Freedom of Informaton experts fear government plans to "revisit' the FoI Act will attack journalists' right to access public information.
Justice Secretary Michael Gove announced in the Commons last week that he intends to review the Act and ensure that confidential advice given to ministers by civil servants is protected from publication.
The Financial Times reported that Gove is also considering plans to give government officials “thinking time” when deciding whether Freedom of Information requests fall under spending limits.
This would mirror plans brought by Tony Blair to seriously water down FoI which were scrapped by prime minister Gordon Brown in 2007, following a Press Gazette campaign.
Another proposal, also noted by the Financial Times, involves strengthening the right of ministers to veto the publication of official documents, as they failed to do with the recent release of Prince Charles’ "black spider" letters.
Tom Felle, acting director of interactive and newspaper journalism at City University, said the proposals amount to a “filleting” of the Act.
“Any changes to the legislation are not going to be good for journalists. There is evidence from around the world that the more successful Freedom of Information laws are for journalists then the more governments seek to roll them back.
“For example, the ministerial veto has only one use – to stop the release of public information that the public have an entitlement to see, simply because the government of the day decides it wants publication to be stopped.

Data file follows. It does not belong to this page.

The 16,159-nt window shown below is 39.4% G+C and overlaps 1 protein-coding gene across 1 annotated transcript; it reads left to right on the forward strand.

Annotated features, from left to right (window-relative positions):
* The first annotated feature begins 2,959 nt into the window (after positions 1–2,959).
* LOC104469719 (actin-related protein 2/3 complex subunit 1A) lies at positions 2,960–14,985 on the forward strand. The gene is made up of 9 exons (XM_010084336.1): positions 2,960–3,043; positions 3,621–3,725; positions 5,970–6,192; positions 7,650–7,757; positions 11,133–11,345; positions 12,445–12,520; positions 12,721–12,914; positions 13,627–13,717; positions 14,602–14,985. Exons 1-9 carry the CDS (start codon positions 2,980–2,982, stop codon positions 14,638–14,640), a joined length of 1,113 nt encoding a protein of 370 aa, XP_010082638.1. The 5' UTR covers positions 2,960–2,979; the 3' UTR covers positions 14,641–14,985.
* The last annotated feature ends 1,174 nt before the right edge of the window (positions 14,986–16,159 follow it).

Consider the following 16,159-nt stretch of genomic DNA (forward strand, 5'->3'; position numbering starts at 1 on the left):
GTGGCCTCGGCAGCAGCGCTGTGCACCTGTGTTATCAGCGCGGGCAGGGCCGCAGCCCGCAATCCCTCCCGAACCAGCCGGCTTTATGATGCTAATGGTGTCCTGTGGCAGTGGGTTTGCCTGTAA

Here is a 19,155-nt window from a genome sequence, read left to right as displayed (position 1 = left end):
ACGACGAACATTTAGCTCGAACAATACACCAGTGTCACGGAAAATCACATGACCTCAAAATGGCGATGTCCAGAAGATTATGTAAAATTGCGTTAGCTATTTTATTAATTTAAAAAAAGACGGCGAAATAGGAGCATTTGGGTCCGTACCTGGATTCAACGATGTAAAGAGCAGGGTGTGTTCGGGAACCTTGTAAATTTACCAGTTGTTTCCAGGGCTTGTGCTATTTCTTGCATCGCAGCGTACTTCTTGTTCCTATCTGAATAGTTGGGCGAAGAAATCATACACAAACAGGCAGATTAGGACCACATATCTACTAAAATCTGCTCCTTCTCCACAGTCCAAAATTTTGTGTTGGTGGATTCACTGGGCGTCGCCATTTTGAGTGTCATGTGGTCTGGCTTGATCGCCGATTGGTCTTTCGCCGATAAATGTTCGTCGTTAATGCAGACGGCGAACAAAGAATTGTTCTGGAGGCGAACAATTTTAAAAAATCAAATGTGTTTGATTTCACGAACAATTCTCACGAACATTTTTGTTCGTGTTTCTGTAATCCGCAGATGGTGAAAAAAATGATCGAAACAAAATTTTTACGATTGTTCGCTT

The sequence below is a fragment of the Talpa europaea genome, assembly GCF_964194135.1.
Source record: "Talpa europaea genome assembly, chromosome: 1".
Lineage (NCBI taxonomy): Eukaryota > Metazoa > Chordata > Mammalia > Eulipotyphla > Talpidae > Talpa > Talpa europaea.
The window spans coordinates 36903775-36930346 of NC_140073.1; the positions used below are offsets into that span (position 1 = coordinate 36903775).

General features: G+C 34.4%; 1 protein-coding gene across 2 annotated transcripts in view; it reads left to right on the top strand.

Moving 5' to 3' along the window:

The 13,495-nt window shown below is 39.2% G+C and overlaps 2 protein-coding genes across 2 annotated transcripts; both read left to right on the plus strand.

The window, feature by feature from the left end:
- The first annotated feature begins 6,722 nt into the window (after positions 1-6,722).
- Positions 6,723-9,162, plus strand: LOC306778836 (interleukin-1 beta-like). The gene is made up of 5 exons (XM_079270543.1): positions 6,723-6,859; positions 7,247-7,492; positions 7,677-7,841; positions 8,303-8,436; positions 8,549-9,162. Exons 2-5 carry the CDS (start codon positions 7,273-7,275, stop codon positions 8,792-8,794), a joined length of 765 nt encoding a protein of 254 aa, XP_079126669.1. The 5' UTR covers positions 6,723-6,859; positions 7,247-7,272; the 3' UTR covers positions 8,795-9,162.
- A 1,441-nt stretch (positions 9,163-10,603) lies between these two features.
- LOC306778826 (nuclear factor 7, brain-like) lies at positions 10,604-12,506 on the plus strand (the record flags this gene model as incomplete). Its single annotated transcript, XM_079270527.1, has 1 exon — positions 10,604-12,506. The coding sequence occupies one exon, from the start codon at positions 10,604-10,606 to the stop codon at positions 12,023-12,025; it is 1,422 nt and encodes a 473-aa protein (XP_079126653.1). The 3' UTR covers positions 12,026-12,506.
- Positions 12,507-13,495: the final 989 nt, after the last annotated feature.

“There is no deeply thought-out public interest reason, not at all, it is simply whatever the government decides is the reason that is the reason.”
Media law consultant David Banks said: "The proposed changes highlight the flaws that have existed in the FoI Act from the start, namely that they often required someone to consider whether an exemption applied, and there was always the loophole to reject on cost grounds.
"Once that cost loophole was built into the legislation, it was always going to be possible for future governments to exploit it to weaken FoI.
"Other countries have much more effective FoI legislation with far fewer exemptions, and fewer, or no opportunities for requests to be refused on the grounds of cost.
"But despite its weaknesses FoI has been used very effectively by journalists and other campaigners to shine a light on the actions of government. Which is precisely why the current administration is doing its best to shut it down."
Matthew Davis, editor of Freedom of Information blog DataNews Ltd, said the idea of granting ‘thinking time’ to government officials is absurd.
“It is just a complete non-starter. How do you calculate how long it’s going to take someone to work something out?”
The director of the Campaign for Freedom of Information, Maurice Frankel, said the proposed changes amount to “fairly serious attacks” on the Act.
“The cost limit refusal does not take any account of the public interest. This may allow very important requests to be turned down without an authority having to show that there is anything unreasonable about the requests in the circumstances.”
A government spokesperson said: "Since 2010, the Government has been more transparent than ever. Spending data and contracts which were previously kept hidden are now routinely published.
"Of course we keep the FOI process under constant review. For example, as the Prime Minister has said, we may want to look specifically at strengthening the legislation around the ministerial veto."